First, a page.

Georgia Senate OKs Vinings cityhood vote

05/05/2021 — Vinings, Georgia —The exterior of the Old Vinings Inn located in Vinings, Wednesday, May 5, 2021. (Alyssa Pointer / Alyssa.Pointer@ajc.com)

Credit: Alyssa Pointer / Alyssa.Pointer@ajc.com

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05/05/2021 — Vinings, Georgia —The exterior of the Old Vinings Inn located in Vinings, Wednesday, May 5, 2021. (Alyssa Pointer / Alyssa.Pointer@ajc.com)

Credit: Alyssa Pointer / Alyssa.Pointer@ajc.com

Editor’s note: An earlier version of this story mistakenly reported the status of the Vinings cityhood bill. After passing the Senate without changes from the House version, it now moves to Gov. Brian Kemp’s desk for his signature.

The Georgia Senate on Tuesday agreed to send another Cobb County cityhood effort to the ballot in May, this time for the proposed city of Vinings.

The Republican-controlled Senate approved the measure 33-19, making it the third such measure to be approved by both chambers of the General Assembly, all largely along party lines.

Democrats have opposed the three Republican-backed cities, saying they are being rushed to the ballot without properly considering what they would mean for residents and the county’s budget.

The Vinings effort awaits Gov. Brian Kemp’s signature before it can appear on the ballot for a public vote.

Vinings would be the smallest of the proposed cities in Cobb County, with a population of about 7,000 people.

Supporters offer two main reasons for wanting to incorporate: local control of land development and parks.

The community sprang up in the 1800s along a railroad that connected Atlanta to Chattanooga. The historic town square is centered at the intersection of Paces Ferry and Paces Mill roads.

Unlike the proposed, larger cities of Lost Mountain, East Cobb and Mableton, the financial impact to the county government would be minimal. County finance officials estimate a loss of about $2.3 million — or less than 1% of the county’s $478 million general operating budget. Notably, about $800,000 of that lost revenue would come from hotel-motel taxes, which today are used to pay off public bonds used to build Truist Park, the Cobb taxpayer-funded Atlanta Braves stadium.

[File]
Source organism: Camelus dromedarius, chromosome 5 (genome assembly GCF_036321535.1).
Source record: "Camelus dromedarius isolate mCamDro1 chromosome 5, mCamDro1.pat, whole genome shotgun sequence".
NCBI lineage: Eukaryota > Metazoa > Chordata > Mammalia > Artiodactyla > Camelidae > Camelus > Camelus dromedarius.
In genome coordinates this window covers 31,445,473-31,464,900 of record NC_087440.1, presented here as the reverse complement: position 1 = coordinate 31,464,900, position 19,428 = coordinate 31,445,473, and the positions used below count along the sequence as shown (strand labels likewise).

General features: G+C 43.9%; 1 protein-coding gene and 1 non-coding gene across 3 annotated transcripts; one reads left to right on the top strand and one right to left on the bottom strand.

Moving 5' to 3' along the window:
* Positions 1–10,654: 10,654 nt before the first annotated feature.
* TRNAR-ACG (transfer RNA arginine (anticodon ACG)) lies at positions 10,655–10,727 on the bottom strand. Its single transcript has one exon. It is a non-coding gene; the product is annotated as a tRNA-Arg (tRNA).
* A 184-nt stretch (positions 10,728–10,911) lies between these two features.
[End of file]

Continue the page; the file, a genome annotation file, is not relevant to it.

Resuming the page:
The proposed city would have a curving, elongated shape. It follows the Chattahoochee River on its eastern border, but to the west, it weaves in and out, including some subdivisions and excluding others along its western border. It goes as far west as I-285, as far south as Cobb Parkway and as far north as the corner of Paces Mill Road and Cobb Parkway.

The city’s odd shape led to accusations from Democrats earlier this month that supporters had gerrymandered the city limits to exclude people of color. Vinings would be 68% white, according to a feasibility study by the Carl Vinson Institute of Government, making it less racially diverse than the county as a whole, which is 51% white.

Jimmy Eastham, a member of Vinings cityhood campaign, however, insisted the lines weren’t drawn with race in mind; instead the city extends south in order to pick up undeveloped land that could be used for recreational greenspace.

Today, Vinings has just one small park. Cityhood backers say that with their own government, they’d be able to provide more parkland and prevent high density development from encroaching on their historic community.

Also on Tuesday, a bill authorizing a referendum to create the city of Lost Mountain received final passage in the House, 98-64. The final version makes the mayor a citywide elected position, with a separate six-member city council.

Proposed Vinings city limits